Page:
There have been many big games in all team sports with the epithet “Epic”. As for men’s water polo, the “most epic” Olympic final in the 21st century (and maybe of all time) has been the gold-medal clash at the 2004 Games in Athens.
Hungary won its second consecutive Olympic title, defeating Serbia and Montenegro 8:7. The Hungarians trailed for most of the match. They chased the rival, took the lead for the first time 137 seconds before the end, and managed to save the 8:7 advantage in a thrilling finish.
This is the story of that game, one of the most important wins of the golden Hungarian generation.
The Athens final will be one of parts of the documentary movie about the most successful years of the Hungarian men’s water polo team (1997 – 2008) that will have its premiere in Hungary this weekend.
Champions vs. champions
Both teams were composed of great players and, therefore, were burdened by big expectations and the roles of the favorites.
Hungary arrived as the reigning Olympic and world champion. It’s always more difficult to defend the title than to win it for the first time.
Serbia and Montenegro, one of the most successful countries in water polo history, hadn’t won Olympic gold after 1988. Many believed the great generation that was the European champion at that moment could end the drought and claim the gold medal in Athens.
Road to the final
Hungary and Serbia and Montenegro started their journeys toward the final from the same line. They met already in the first round of the group stage. It was a game with twists and turns (and something similar repeated in the final). Serbia and Montenegro (SCG) led 1:0 after the first quarter. The Hungarians responded with three goals for 3:1, but Serbia and Montenegro leveled at 3:3 by the middle break. SCG entered the final period with a 4:3 advantage. But, Hungary scored three unanswered goals in the fourth quarter and won the points with a 6:4 victory.
In the remaining four rounds in the group, Hungary beat Croatia (10:8), the USA (7:5), Kazakhstan (14:4) and Russia (7:6). Serbia and Montenegro struggled with Russia in the second game but won the match thanks to excellent defense and goalkeeper Denis Sefik (3:2). After that, it beat Kazakhstan (9:5), Croatia (11:8) and the USA (9:4).
Hungary finished 1st and advanced to the semifinals. Serbia in 2nd and Russia in 3rd place qualified for the quarterfinals. Team USA took 4th place. One of the favorites, Croatia, which had a lot of troubles with injuries, beat only the last-placed Kazakhstan.
SCG’s rival in the quarterfinals was Spain. Serbia and Montenegro had ups and downs, but it beat the Spaniards by two goals (7:5). In the semifinals, SCG silenced the fans in the packed stands in the pool in Athens by beating Greece 7:3. Hungary faced Russia in the semis. The final score was similar to the result of the encounter between these two teams in the group stage. Hungary recorded a two-goal victory (7:5).
Serbia and Montenegro’s promising start
The finalists were welcomed by 11.000 spectators in the stands of the Olympic Aquatic Centre in sunny and hot Athens. Both teams had support from their fans. The atmosphere was great.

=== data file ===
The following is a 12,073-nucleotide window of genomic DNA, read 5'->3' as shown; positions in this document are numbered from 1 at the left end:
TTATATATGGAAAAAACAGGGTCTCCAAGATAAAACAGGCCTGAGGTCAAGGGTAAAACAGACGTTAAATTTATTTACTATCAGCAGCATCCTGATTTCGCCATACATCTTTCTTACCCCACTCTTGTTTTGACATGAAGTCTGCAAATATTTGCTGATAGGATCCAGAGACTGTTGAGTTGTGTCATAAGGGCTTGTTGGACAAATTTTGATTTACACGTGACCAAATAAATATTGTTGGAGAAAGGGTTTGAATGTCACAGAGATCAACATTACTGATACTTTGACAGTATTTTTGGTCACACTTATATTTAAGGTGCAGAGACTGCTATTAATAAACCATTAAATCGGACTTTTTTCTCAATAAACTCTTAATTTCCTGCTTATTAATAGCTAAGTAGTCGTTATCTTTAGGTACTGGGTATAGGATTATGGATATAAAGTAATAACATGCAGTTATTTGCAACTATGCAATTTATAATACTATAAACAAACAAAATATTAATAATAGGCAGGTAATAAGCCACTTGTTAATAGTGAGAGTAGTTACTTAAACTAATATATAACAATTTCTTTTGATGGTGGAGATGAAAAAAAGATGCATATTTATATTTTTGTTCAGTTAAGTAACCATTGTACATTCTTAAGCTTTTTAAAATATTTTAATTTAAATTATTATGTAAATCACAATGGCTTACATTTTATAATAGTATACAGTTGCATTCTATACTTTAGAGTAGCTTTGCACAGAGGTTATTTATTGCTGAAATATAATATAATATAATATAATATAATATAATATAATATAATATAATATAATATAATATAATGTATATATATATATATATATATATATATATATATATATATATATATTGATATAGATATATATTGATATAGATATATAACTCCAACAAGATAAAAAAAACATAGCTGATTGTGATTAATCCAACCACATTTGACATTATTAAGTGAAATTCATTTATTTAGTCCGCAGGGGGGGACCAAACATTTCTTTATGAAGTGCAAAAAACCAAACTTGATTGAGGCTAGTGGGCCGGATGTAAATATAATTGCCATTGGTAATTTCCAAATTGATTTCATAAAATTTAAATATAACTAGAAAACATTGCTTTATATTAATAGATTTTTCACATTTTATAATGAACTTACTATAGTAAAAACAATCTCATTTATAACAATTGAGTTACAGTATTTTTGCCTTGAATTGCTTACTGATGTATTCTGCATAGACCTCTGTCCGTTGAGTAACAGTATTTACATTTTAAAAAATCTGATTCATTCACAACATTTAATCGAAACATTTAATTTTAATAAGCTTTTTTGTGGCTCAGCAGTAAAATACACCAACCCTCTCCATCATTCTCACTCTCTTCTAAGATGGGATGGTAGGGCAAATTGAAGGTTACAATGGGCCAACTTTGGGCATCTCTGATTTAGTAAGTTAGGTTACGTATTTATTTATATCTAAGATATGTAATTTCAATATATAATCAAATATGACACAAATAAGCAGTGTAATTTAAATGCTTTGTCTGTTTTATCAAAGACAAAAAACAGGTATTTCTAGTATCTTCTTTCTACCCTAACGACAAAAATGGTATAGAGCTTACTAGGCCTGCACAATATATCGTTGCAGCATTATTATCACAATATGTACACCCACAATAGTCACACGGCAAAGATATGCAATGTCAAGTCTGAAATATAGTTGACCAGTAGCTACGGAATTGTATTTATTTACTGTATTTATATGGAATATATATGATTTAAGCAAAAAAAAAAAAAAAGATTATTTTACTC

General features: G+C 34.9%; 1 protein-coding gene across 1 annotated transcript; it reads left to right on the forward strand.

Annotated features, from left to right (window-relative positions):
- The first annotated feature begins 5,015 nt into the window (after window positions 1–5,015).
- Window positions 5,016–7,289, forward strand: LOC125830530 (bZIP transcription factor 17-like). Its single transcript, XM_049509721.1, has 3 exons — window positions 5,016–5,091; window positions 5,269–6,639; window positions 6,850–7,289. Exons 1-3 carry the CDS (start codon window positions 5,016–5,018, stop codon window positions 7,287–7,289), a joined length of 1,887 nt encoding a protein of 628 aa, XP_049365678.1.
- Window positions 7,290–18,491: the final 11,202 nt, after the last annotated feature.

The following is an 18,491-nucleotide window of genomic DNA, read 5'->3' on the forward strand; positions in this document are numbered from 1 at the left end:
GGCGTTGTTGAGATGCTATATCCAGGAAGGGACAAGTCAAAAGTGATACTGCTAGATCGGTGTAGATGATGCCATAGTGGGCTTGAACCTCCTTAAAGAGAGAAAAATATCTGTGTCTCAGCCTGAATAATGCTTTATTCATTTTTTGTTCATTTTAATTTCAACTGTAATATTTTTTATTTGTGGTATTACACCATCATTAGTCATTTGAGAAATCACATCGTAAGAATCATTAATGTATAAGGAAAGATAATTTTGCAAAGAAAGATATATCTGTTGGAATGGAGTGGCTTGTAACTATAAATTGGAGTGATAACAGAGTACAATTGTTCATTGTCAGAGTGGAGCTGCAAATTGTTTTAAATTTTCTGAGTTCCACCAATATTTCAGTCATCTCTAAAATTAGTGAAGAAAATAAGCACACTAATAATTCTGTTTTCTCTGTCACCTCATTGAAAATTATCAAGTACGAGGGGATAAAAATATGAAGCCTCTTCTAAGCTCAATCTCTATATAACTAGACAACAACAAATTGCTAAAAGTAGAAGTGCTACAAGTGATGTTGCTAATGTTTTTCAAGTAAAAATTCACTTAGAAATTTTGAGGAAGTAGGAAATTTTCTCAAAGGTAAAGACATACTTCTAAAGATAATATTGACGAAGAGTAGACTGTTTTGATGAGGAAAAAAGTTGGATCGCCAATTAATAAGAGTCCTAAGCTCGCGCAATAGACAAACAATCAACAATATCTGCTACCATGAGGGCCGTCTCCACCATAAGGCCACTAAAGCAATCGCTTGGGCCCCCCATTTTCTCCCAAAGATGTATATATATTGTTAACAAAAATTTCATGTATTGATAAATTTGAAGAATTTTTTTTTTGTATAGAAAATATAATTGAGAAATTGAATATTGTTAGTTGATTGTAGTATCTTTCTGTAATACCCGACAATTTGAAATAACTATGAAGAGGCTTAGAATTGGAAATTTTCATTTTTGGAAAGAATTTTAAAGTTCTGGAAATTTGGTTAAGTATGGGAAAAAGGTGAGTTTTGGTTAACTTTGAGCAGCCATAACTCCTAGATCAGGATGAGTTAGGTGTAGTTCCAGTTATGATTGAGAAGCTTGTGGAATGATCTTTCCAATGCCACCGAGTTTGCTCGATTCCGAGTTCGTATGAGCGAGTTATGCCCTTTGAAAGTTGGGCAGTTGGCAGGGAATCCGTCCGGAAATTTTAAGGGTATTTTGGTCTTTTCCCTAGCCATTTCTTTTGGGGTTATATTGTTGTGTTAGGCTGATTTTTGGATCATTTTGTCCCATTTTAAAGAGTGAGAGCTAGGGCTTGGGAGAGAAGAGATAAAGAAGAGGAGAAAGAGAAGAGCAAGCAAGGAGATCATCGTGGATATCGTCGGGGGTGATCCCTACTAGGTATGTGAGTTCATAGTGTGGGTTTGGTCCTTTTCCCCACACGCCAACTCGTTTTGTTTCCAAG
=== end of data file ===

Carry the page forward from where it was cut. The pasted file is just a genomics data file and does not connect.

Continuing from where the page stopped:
Serbia and Montenegro (SCG) got off to a flying start, scoring three action goals in the first three possessions (Ciric, Sapic, Jelenic). After two and a half minutes of play, SCG earned a promising 3:0 lead.
At the finish of the quarter (the duration of the period was 7 minutes at that time), Hungary started coming back. The power engine of that comeback was Gergely Kiss. In the 6th minute, he converted a man-up. In the last second of the first quarter, a penalty shot was awarded to Hungary. Kiss was the one who took responsibility and made it 2:3. Hungary earned a 6 on 5 in its first possession in the second quarter, Kiss scored with an extra, and the teams were at the beginning again – 3:3. In the following minutes, the teams exchanged the goals. Danilo Ikodinovic scored from a distance. Tibor Benedek replied from a counterattack. Then Gojkovic gave SCG a 5:4 lead, but Tamas Varga closed the first half with a goal from 2m for 5:5.
Since the Serbs dictated the pace after the middle break, many believed that the Olympic crown would change the owner. The third quarter began similarly to the first period. The team of Serbia and Montenegro scored two early goals. It won the swim-off. Vanja Udovicic escaped and outwitted the Hungarians’ defense in Serbia’s first possession. Aleksandar Sapic doubled SCG’s advantage to 7:5 shortly after. It was Serbia and Montenegro’s last goal, although 13 minutes remained in the match. Still, SCG controlled the game and kept a 2-goal lead for a while, despite the fact that it missed a few opportunities to increase the advantage.
Hungary’s five golden minutes
However, Hungary produced a magnificent comeback in the last five minutes. Tamas Kasas pulled the trigger and scored for 6:7. The same player leveled at 7:7 from a penalty shot in the 25th minute. Two and a half minutes before the end, Hungary earned a man-up. An excellent attack with several precise passes was finished by Gergely Kiss, who handled excellently and found the net. Hungary went in front for the first time – 8:7
After that goal, the clock started ticking too slowly for the Hungarians and too fast for Serbia and Montenegro.
SCG had the last attack. Fifteen seconds before the end, it earned a man-up. The ball went to Sapic, he was in an excellent position. While he was preparing to shoot in the dying seconds, a loud whistle was heard. Sapic stopped and looked at the referee, whose gesture said: “No, we didn’t whistle; keep playing.” Someone in the stands, who had the same whistle as the referees, confused the players. Seconds passed, which suited Hungary. Sapic shot in the last second from a worse position. Goalkeeper Zoltan Szecsi, who was excellent in the crucial moments, blocked the shot. The ball went to the corner. But SCG couldn’t score from a corner throw, and the Hungarians’ celebration started.
Hungary – Serbia and Montenegro 8:7 (2:3, 3:2, 0:2, 3:0)
Hungary: Zoltan Szecsi, Tamas Varga 1, Norbert Madaras, Adam Steinmetz, Tamas Kasas 2, Attila Vari, Gergely Kiss 4, Tibor Benedek 1, Rajmund Fodor, Barnabas Steinmetz, Tamas Molnar, Peter Biros, Istvan Gergely. Head coach: Denes Kemeny.
Serbia and Montenegro: Denis Sefik, Petar Trbojevic, Slobodan Nikic, Vanja Udovicic 1, Dejan Savic, Danilo Ikodinovic 1, Viktor Jelenic 1, Vladimir Gojkovic 1, Aleksandar Ciric 1, Aleksandar Sapic 2, Vladimir Vujasinovic, Predrag Jokic, Nikola Kuljaca. Head coach: Nenad Manojlovic.